Joint School of Design and Innovation Centre, Jiaotong University & Milan’s Polytechnic - Remo Dorigati | Pierluigi Salvadeo
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Joint School of Design and Innovation Centre, Jiaotong University & Milan’s Polytechnic

Collaboration and Dialogue Among Peoples

Remo Dorigati | Pierluigi Salvadeo

Edited By Pierluigi Salvadeo - 15 June 2020

A complex process of research and collaboration between Milan’s Polytechnic and the Jiaotong University of Xi’an was behind the recently built Joint School of Design and Innovation Centre. Occupying a dedicated plot in what is known as the XJTU New Campus in the Xi’an New District, the school is part of a location a considerable distance from the city center, not far from Xi’an’s international airport, Xianyang, considered the largest airport in northwest China and the second largest in the whole of northern China. With this location, the Design and Innovation Centre, like the rest of the university, seems to be showing it belongs to a wider political, cultural and human community. In fact, the links between China and Italy go back a very long way. Xi’an was the city from where the caravans started out on the Silk Road, whose various ramifications led ultimately to the Mediterranean and the final destination, Rome.

As we know, it was not only goods that traveled the Silk Road. Ideas, religions, philosophy, culture, technology and knowledge in general took the same route. The Joint School of Design and Innovation Centre is by its very nature a place of ideas, open to different cultures and all possible innovation, a place where research, start-ups, experimental laboratories and innovative postgraduate teaching come together. The idea of inclusivity the center embodies springs from the way contemporary societies have been transformed by globalization, which has led to the opening up and mobility of our social systems, and in turn to acceptance of what is new and diverse. All this is expressed in the clear simple design of the two main volumes making up the center: a
single-story volume and a corner tower. The long low building hosts a series of work environments called “laboratories” arranged in a fluid space called the “trading zone”, a tribute to the philosopher of science, Peter Galison, and his ideas on planning and the processes that led to the formation of cities.

The trading zone is the physical place where different sciences and disciplines dialogue. Its simple design facilitates communication among people, incentivizing exchange and the acquisition and passing on of information. This is where different groups get to understand one another, where diverse disciplines can mutually integrate, fertilizing each other, and proposals and ideas appraised and compared. All this takes place in environments bathed in natural light streaming in from a succession of open patios running alongside the laboratories. Designed as small internal gardens, the patios create a sort of natural geography on the secluded side of the single-story center. At night, the chiaroscuro effect produced by artificial illumination behind the glazed openings highlights the depth of the building. Despite its different typology, the tower is designed along the same concept: an irregular open central space cuts diagonally into all floors with a series of staggered staircases, a “communication infrastructure” coursing up the whole building and linking all floors.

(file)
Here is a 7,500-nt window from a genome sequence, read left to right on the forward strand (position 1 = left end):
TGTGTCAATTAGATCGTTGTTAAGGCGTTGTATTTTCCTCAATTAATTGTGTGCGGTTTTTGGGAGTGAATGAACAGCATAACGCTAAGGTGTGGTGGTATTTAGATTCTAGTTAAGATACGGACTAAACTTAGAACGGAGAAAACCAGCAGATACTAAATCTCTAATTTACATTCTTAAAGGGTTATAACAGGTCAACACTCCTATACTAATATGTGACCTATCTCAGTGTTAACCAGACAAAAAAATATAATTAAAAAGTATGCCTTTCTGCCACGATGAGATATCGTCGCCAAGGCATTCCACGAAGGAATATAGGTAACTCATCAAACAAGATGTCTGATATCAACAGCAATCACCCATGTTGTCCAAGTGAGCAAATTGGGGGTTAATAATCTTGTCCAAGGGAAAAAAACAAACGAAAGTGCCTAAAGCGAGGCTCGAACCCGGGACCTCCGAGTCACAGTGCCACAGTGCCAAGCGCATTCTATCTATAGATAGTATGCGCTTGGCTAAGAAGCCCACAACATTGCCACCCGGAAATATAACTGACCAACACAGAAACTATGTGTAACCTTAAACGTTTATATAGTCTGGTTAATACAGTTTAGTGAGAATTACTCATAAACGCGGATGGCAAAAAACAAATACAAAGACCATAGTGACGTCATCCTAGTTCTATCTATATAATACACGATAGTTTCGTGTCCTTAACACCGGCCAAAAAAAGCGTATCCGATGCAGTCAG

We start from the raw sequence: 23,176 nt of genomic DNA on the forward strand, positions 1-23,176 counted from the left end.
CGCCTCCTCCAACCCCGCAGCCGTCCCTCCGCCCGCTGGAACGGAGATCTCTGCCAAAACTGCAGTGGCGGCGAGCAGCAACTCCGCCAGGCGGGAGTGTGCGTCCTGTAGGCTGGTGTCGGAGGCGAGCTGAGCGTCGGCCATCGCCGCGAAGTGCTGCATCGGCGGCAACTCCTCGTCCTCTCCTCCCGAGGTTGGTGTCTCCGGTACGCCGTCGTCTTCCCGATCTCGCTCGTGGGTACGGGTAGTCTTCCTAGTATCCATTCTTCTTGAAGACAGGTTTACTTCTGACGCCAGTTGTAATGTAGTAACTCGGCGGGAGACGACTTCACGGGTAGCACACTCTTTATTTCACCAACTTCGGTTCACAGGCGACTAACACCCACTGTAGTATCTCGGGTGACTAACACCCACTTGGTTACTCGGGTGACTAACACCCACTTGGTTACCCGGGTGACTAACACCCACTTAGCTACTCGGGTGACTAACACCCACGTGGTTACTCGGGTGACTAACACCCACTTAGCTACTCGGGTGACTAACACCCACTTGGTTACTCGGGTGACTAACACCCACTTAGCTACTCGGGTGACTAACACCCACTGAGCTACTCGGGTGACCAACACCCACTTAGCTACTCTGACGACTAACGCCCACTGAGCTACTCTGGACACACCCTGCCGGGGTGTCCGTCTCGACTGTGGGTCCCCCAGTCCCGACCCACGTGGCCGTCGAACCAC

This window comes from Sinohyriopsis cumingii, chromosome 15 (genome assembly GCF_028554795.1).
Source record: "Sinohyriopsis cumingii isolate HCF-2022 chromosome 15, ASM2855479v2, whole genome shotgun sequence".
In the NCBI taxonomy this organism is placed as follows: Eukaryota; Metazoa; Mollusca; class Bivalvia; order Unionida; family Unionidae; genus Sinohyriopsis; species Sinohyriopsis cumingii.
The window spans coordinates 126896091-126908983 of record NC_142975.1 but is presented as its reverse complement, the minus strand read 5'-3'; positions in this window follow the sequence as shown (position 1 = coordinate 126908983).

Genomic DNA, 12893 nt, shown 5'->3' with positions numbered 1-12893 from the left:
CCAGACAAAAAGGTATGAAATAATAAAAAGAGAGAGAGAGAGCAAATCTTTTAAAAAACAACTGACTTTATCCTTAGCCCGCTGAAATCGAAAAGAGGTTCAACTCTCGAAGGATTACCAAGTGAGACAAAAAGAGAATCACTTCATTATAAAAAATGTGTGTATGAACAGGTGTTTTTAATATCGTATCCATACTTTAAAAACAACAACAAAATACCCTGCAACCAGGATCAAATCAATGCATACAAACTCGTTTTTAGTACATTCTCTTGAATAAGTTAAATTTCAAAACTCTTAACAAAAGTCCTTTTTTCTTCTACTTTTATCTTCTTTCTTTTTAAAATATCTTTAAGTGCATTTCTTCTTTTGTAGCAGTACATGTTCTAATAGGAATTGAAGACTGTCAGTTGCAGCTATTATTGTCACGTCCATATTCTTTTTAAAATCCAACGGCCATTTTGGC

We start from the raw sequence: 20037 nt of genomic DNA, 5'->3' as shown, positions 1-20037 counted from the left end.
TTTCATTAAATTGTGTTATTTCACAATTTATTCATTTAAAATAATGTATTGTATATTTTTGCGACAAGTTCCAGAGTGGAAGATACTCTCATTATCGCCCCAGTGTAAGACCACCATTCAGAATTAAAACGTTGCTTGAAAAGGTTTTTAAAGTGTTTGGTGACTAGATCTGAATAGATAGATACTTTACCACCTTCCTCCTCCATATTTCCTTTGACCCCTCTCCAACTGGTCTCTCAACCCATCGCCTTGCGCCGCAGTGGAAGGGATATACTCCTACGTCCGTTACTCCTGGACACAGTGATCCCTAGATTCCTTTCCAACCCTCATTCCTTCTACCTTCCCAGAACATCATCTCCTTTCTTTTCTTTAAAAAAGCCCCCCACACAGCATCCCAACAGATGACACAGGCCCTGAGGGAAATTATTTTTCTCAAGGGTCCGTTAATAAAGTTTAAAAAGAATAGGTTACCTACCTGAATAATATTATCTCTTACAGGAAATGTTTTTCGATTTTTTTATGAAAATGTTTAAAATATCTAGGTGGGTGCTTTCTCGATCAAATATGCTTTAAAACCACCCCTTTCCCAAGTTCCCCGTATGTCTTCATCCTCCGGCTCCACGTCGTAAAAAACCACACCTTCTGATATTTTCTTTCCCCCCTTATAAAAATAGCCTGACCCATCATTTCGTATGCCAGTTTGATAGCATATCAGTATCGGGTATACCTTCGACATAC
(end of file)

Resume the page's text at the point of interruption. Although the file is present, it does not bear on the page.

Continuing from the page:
The easy communicative flow of spaces and human interaction achieved in the building is here repeated on the vertical. Light pours into the tower thanks to two devices working in synergy: the glazed curtain walls shielded by a brise soleil made up of different length ceramic elements whose green color recalls ancient Chinese jade vases, and a large diagonal roof skylight whose rhomboid section reflects the natural daylight projecting it down into the lowest levels of the building.

At ground level, a large deep recess at the only tower corner giving on to the street signals the entrance to the whole building. In the multi-height atrium, slender white columns stand like discreet hosts welcoming guests inside. From here, visitors gain access to the below-grade conference hall. In keeping with its hollowed out underground location, this environment is entirely black, from flooring to side paneling, and illuminated by a series of small recessed circular lights on the walls that resemble stars twinkling in the sky. On the outside, the complex presents as a single mass. The huge tower is punctuated by small irregular openings, two long solid walls extending on either side. The secluded side of the low building looking out onto a reflective pool is divided into a series of smaller glazed volumes occupied by a cafeteria, restaurant, gym and smaller relaxation areas, each giving onto an outer “peninsula” area. The self-cleaning anti-pollutant photocatalytic plaster façade cladding by the Italian producer Italcementi was a carefully considered choice. A special chemical process causes the plaster to react with the pollutant particles on the surface, turning them into salts, which are washed away from the wall when it rains.

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